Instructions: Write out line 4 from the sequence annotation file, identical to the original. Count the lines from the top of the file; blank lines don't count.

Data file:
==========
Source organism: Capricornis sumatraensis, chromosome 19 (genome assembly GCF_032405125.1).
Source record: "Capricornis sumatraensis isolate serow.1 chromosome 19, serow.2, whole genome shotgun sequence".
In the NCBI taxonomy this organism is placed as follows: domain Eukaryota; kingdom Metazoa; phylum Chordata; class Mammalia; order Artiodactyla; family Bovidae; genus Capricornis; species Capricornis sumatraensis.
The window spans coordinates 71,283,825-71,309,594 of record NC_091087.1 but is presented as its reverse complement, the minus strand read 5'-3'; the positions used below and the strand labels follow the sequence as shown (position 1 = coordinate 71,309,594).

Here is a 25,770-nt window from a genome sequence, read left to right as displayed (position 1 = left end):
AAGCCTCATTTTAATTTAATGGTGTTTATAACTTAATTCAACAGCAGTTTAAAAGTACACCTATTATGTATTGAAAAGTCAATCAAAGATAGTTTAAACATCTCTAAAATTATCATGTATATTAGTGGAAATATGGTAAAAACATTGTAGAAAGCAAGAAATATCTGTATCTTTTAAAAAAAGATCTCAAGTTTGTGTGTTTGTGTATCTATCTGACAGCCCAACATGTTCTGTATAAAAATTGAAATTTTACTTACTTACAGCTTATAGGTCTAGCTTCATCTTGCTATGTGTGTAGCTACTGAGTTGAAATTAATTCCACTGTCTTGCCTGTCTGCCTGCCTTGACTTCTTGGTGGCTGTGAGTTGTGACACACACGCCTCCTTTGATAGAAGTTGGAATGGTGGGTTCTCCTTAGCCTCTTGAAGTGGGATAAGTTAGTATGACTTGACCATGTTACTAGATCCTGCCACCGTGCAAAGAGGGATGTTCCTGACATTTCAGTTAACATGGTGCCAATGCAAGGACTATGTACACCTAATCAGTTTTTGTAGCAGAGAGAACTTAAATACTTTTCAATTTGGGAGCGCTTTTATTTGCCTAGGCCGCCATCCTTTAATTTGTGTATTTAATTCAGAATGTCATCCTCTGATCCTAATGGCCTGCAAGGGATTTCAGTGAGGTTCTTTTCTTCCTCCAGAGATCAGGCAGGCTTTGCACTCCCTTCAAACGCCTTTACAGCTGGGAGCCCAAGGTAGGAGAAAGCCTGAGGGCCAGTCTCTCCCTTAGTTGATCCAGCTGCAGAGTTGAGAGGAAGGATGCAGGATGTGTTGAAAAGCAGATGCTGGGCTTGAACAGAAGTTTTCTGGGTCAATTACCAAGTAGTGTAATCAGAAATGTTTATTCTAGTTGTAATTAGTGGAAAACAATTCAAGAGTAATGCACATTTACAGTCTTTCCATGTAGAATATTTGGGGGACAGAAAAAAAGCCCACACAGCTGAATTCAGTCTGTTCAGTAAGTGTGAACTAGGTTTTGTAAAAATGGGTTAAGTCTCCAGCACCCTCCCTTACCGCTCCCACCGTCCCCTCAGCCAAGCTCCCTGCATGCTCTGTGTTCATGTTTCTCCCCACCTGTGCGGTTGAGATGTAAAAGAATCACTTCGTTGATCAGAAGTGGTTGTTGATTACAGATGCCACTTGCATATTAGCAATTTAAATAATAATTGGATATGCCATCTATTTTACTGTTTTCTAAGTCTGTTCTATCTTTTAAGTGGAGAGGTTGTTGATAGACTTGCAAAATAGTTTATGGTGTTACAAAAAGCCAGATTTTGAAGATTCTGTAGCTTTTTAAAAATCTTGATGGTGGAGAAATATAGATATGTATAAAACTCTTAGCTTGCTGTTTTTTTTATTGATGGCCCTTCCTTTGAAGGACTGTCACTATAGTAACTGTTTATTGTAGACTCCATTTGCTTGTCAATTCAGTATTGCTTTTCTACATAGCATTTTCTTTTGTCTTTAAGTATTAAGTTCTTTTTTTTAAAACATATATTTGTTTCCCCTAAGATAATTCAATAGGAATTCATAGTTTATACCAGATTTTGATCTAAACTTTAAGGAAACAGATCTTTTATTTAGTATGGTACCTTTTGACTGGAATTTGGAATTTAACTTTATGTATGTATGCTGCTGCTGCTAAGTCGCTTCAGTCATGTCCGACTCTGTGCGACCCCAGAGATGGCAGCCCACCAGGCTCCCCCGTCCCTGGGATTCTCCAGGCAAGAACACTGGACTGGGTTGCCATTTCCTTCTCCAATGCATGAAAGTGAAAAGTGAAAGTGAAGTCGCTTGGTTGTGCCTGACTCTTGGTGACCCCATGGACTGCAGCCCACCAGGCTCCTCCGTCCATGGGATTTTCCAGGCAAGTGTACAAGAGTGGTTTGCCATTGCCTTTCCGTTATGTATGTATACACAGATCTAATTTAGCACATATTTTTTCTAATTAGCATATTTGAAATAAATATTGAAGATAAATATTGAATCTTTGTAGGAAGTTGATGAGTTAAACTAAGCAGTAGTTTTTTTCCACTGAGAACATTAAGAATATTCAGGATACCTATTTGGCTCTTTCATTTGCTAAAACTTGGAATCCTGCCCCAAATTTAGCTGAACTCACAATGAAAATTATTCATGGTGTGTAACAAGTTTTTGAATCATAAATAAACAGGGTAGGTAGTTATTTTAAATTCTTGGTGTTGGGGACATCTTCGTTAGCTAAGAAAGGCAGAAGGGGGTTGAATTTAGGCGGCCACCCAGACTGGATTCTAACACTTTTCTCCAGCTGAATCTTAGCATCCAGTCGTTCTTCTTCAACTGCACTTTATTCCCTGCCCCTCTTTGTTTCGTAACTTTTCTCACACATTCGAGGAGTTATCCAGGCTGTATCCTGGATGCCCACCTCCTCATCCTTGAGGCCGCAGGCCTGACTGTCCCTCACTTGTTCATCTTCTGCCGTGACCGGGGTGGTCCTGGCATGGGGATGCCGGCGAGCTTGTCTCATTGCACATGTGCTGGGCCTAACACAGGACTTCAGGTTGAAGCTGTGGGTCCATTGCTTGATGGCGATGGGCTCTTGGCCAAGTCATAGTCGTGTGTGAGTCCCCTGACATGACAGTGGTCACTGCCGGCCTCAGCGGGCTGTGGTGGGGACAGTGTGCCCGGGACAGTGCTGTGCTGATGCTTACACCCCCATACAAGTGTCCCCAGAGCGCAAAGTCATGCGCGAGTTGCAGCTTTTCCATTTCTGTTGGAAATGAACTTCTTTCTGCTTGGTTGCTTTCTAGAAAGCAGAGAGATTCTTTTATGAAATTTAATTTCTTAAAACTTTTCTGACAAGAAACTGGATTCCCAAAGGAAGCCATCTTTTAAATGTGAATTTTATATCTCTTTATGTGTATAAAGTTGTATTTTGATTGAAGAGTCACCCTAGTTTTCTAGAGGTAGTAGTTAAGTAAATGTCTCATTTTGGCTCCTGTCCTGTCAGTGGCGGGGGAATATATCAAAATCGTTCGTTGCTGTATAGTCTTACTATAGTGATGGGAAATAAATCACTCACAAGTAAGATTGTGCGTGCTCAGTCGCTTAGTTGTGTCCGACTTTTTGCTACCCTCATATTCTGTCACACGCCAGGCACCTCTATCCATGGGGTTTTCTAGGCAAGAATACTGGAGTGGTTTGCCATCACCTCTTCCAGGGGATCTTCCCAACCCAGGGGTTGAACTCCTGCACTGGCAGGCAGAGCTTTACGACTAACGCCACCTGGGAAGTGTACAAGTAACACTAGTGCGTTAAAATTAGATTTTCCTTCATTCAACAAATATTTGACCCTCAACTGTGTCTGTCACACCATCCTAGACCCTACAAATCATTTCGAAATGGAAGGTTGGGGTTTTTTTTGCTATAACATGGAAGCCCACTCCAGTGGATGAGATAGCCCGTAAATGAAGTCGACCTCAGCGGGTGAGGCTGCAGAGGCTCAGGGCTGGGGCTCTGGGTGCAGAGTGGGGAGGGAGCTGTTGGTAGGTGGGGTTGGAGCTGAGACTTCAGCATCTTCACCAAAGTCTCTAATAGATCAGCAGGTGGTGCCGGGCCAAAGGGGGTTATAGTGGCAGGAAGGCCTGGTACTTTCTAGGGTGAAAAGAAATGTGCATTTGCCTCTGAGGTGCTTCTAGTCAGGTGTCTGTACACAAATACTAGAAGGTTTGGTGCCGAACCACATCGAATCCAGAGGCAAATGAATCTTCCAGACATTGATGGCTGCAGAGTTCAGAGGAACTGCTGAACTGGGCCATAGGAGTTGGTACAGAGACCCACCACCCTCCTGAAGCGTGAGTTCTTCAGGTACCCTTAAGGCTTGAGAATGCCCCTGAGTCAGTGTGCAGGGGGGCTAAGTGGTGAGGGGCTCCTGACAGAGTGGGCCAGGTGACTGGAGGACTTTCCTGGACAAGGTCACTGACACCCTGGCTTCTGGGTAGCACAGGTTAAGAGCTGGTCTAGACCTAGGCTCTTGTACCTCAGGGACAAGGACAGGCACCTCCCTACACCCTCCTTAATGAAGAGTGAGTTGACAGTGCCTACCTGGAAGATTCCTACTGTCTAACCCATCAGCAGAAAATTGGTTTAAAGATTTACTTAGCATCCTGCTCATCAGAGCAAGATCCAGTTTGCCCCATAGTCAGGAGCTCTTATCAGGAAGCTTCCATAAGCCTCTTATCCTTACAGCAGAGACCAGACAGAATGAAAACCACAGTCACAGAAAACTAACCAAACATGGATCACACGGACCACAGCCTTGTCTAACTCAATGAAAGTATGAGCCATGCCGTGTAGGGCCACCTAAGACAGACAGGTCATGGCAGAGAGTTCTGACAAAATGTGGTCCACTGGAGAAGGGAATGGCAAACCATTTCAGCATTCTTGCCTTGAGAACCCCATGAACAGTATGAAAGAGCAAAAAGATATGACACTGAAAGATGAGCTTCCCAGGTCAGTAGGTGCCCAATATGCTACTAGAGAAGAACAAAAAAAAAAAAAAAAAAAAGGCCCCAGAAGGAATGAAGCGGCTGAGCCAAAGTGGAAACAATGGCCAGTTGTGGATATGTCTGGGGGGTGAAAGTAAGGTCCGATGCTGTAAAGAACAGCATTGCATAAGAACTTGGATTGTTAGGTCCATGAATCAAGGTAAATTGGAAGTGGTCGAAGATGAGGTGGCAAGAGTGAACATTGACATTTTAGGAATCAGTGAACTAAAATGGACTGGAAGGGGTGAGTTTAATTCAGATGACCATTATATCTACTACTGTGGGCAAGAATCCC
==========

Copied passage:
The window spans coordinates 71,283,825-71,309,594 of record NC_091087.1 but is presented as its reverse complement, the minus strand read 5'-3'; the positions used below and the strand labels follow the sequence as shown (position 1 = coordinate 71,309,594).